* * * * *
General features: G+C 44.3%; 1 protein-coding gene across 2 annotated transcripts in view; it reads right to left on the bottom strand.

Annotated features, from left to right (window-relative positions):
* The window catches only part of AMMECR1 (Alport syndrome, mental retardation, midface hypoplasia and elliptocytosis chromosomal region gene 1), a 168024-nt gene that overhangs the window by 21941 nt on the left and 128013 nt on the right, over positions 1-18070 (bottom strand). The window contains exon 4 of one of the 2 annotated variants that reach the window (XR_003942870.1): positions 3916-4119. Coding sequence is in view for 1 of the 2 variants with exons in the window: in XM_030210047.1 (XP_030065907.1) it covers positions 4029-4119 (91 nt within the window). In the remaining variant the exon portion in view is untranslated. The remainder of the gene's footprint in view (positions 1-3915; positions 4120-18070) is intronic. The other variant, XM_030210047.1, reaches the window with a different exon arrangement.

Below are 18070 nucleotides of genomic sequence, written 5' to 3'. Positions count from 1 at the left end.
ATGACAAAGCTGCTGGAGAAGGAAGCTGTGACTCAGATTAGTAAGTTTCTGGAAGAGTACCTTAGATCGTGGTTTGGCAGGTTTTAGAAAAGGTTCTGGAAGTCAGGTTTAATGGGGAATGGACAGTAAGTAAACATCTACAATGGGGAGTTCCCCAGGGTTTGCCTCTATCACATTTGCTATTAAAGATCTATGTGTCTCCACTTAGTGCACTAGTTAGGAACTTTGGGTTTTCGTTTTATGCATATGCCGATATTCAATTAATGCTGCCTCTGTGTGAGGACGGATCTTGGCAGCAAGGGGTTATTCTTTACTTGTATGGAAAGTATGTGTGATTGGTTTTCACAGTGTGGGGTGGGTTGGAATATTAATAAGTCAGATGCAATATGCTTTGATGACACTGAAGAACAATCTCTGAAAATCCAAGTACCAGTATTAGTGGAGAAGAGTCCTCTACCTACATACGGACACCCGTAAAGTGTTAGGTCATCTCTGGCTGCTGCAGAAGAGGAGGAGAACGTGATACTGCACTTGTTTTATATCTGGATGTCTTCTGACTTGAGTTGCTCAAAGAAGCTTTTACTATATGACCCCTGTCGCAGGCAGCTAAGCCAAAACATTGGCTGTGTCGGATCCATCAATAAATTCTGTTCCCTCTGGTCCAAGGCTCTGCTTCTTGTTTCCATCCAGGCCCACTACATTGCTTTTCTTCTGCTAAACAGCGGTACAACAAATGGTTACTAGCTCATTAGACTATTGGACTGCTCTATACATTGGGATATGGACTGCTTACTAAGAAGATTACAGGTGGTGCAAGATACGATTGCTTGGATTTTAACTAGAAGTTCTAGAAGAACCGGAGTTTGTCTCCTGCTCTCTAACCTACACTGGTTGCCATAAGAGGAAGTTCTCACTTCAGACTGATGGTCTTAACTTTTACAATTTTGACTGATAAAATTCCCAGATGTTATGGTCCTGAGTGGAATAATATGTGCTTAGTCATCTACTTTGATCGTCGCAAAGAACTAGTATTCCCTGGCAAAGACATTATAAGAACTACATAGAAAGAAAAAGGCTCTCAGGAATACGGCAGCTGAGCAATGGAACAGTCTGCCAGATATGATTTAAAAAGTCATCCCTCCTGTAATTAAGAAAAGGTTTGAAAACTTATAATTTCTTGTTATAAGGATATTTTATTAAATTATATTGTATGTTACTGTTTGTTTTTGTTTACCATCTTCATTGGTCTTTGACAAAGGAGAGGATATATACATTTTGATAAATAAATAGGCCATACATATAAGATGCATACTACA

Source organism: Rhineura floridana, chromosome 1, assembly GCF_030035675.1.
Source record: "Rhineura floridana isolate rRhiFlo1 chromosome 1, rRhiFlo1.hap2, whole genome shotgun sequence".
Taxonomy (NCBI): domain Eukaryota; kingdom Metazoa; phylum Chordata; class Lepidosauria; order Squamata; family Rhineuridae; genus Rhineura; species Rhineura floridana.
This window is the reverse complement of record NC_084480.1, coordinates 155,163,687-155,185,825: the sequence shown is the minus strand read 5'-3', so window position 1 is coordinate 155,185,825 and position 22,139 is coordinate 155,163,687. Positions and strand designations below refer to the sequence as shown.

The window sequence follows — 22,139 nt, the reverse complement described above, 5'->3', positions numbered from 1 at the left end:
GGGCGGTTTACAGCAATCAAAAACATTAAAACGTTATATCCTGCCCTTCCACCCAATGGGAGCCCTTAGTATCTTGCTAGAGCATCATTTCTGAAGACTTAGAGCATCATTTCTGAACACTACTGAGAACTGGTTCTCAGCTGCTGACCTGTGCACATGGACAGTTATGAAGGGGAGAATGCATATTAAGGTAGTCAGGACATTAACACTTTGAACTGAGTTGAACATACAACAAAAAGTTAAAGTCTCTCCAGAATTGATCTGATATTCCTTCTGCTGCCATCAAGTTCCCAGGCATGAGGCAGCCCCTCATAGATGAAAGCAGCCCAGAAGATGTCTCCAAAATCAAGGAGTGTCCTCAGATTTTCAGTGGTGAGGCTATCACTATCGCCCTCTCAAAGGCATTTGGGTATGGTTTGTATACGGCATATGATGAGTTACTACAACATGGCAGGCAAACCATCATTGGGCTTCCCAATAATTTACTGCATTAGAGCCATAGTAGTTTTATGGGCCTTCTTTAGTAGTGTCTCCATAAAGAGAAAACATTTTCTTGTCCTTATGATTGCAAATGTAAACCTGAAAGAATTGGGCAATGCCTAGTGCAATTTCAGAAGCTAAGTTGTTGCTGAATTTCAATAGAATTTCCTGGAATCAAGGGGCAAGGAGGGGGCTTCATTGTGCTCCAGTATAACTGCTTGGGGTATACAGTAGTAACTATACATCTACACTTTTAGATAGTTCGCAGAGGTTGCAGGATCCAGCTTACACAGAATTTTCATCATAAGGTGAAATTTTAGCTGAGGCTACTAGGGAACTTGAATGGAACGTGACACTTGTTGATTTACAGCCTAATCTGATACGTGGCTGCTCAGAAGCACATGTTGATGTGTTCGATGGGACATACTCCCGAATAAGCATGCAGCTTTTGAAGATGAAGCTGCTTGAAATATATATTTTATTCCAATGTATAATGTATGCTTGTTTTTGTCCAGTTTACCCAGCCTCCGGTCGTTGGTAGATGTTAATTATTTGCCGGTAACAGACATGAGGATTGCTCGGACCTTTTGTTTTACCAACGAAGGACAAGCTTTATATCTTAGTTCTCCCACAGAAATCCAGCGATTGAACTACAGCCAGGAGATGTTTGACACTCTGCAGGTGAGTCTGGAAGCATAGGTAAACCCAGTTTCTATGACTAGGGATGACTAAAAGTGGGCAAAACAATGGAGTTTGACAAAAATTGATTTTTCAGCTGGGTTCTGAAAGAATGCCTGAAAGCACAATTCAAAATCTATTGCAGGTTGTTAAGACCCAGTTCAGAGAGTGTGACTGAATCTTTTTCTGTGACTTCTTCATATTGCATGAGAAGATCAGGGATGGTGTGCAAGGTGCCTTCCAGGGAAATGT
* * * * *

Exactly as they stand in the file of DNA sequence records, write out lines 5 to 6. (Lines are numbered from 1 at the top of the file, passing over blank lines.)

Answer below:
ATGACAAAGCTGCTGGAGAAGGAAGCTGTGACTCAGATTAGTAAGTTTCTGGAAGAGTACCTTAGATCGTGGTTTGGCAGGTTTTAGAAAAGGTTCTGGAAGTCAGGTTTAATGGGGAATGGACAGTAAGTAAACATCTACAATGGGGAGTTCCCCAGGGTTTGCCTCTATCACATTTGCTATTAAAGATCTATGTGTCTCCACTTAGTGCACTAGTTAGGAACTTTGGGTTTTCGTTTTATGCATATGCCGATATTCAATTAATGCTGCCTCTGTGTGAGGACGGATCTTGGCAGCAAGGGGTTATTCTTTACTTGTATGGAAAGTATGTGTGATTGGTTTTCACAGTGTGGGGTGGGTTGGAATATTAATAAGTCAGATGCAATATGCTTTGATGACACTGAAGAACAATCTCTGAAAATCCAAGTACCAGTATTAGTGGAGAAGAGTCCTCTACCTACATACGGACACCCGTAAAGTGTTAGGTCATCTCTGGCTGCTGCAGAAGAGGAGGAGAACGTGATACTGCACTTGTTTTATATCTGGATGTCTTCTGACTTGAGTTGCTCAAAGAAGCTTTTACTATATGACCCCTGTCGCAGGCAGCTAAGCCAAAACATTGGCTGTGTCGGATCCATCAATAAATTCTGTTCCCTCTGGTCCAAGGCTCTGCTTCTTGTTTCCATCCAGGCCCACTACATTGCTTTTCTTCTGCTAAACAGCGGTACAACAAATGGTTACTAGCTCATTAGACTATTGGACTGCTCTATACATTGGGATATGGACTGCTTACTAAGAAGATTACAGGTGGTGCAAGATACGATTGCTTGGATTTTAACTAGAAGTTCTAGAAGAACCGGAGTTTGTCTCCTGCTCTCTAACCTACACTGGTTGCCATAAGAGGAAGTTCTCACTTCAGACTGATGGTCTTAACTTTTACAATTTTGACTGATAAAATTCCCAGATGTTATGGTCCTGAGTGGAATAATATGTGCTTAGTCATCTACTTTGATCGTCGCAAAGAACTAGTATTCCCTGGCAAAGACATTATAAGAACTACATAGAAAGAAAAAGGCTCTCAGGAATACGGCAGCTGAGCAATGGAACAGTCTGCCAGATATGATTTAAAAAGTCATCCCTCCTGTAATTAAGAAAAGGTTTGAAAACTTATAATTTCTTGTTATAAGGATATTTTATTAAATTATATTGTATGTTACTGTTTGTTTTTGTTTACCATCTTCATTGGTCTTTGACAAAGGAGAGGATATATACATTTTGATAAATAAATAGGCCATACATATAAGATGCATACTACA

Source organism: Rhineura floridana, chromosome 1, assembly GCF_030035675.1.